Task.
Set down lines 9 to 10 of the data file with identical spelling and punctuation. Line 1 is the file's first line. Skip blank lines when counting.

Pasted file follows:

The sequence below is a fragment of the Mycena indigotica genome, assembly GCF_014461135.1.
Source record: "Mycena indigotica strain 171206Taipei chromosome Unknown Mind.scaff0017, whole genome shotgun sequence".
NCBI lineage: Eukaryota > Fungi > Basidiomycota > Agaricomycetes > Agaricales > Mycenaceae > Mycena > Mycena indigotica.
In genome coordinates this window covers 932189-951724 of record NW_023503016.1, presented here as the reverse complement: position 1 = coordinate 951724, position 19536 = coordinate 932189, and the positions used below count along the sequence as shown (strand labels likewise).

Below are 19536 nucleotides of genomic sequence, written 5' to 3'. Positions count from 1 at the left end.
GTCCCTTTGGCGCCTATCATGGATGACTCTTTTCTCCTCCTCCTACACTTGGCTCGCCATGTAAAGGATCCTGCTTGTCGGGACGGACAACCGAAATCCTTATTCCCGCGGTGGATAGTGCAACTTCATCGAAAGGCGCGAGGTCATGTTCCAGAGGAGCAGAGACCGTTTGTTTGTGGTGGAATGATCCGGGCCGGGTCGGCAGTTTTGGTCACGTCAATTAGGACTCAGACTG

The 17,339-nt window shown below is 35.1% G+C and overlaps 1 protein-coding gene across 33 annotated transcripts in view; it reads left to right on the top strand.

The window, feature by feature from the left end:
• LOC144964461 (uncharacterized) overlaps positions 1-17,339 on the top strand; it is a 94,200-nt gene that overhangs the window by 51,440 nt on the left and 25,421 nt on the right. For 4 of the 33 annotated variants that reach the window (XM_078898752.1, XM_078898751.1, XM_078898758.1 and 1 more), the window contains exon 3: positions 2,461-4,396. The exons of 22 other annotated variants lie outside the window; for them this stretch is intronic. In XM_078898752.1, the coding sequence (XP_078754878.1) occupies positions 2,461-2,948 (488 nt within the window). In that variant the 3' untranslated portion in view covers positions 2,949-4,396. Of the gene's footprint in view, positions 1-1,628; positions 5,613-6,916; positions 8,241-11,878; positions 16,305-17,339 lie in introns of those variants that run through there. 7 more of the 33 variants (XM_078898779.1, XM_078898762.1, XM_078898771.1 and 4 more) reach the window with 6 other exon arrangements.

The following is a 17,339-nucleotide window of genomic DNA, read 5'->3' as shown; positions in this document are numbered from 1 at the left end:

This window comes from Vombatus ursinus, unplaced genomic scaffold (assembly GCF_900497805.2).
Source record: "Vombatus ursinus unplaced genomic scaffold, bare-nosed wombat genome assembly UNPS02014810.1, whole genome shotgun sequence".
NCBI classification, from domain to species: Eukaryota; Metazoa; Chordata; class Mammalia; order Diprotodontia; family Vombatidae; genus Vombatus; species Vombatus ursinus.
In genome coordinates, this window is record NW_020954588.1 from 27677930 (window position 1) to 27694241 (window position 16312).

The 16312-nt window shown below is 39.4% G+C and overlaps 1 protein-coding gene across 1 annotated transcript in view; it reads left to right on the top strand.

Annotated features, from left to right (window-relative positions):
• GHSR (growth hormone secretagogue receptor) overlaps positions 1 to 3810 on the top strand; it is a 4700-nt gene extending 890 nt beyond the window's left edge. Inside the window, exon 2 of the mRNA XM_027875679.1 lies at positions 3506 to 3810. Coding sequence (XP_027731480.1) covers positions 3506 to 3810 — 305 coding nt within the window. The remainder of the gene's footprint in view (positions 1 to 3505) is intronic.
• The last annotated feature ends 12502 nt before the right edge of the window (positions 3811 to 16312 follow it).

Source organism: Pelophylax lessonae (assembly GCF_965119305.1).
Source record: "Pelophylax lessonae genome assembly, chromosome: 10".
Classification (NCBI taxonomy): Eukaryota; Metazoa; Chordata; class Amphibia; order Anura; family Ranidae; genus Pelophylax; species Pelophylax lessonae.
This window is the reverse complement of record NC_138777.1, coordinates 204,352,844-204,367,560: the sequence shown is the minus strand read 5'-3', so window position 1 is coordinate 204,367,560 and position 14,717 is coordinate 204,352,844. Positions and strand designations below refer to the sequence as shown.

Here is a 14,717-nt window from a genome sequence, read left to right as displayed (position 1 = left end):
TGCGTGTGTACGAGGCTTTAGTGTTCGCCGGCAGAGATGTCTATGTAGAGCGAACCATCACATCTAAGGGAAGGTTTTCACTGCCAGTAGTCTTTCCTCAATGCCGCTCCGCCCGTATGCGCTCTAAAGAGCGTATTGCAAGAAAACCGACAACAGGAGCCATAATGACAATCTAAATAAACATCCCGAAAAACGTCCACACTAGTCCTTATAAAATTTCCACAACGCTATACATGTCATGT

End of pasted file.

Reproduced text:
• LOC144964461 (uncharacterized) overlaps positions 1-17,339 on the top strand; it is a 94,200-nt gene that overhangs the window by 51,440 nt on the left and 25,421 nt on the right. For 4 of the 33 annotated variants that reach the window (XM_078898752.1, XM_078898751.1, XM_078898758.1 and 1 more), the window contains exon 3: positions 2,461-4,396. The exons of 22 other annotated variants lie outside the window; for them this stretch is intronic. In XM_078898752.1, the coding sequence (XP_078754878.1) occupies positions 2,461-2,948 (488 nt within the window). In that variant the 3' untranslated portion in view covers positions 2,949-4,396. Of the gene's footprint in view, positions 1-1,628; positions 5,613-6,916; positions 8,241-11,878; positions 16,305-17,339 lie in introns of those variants that run through there. 7 more of the 33 variants (XM_078898779.1, XM_078898762.1, XM_078898771.1 and 4 more) reach the window with 6 other exon arrangements.

The following is a 17,339-nucleotide window of genomic DNA, read 5'->3' as shown; positions in this document are numbered from 1 at the left end: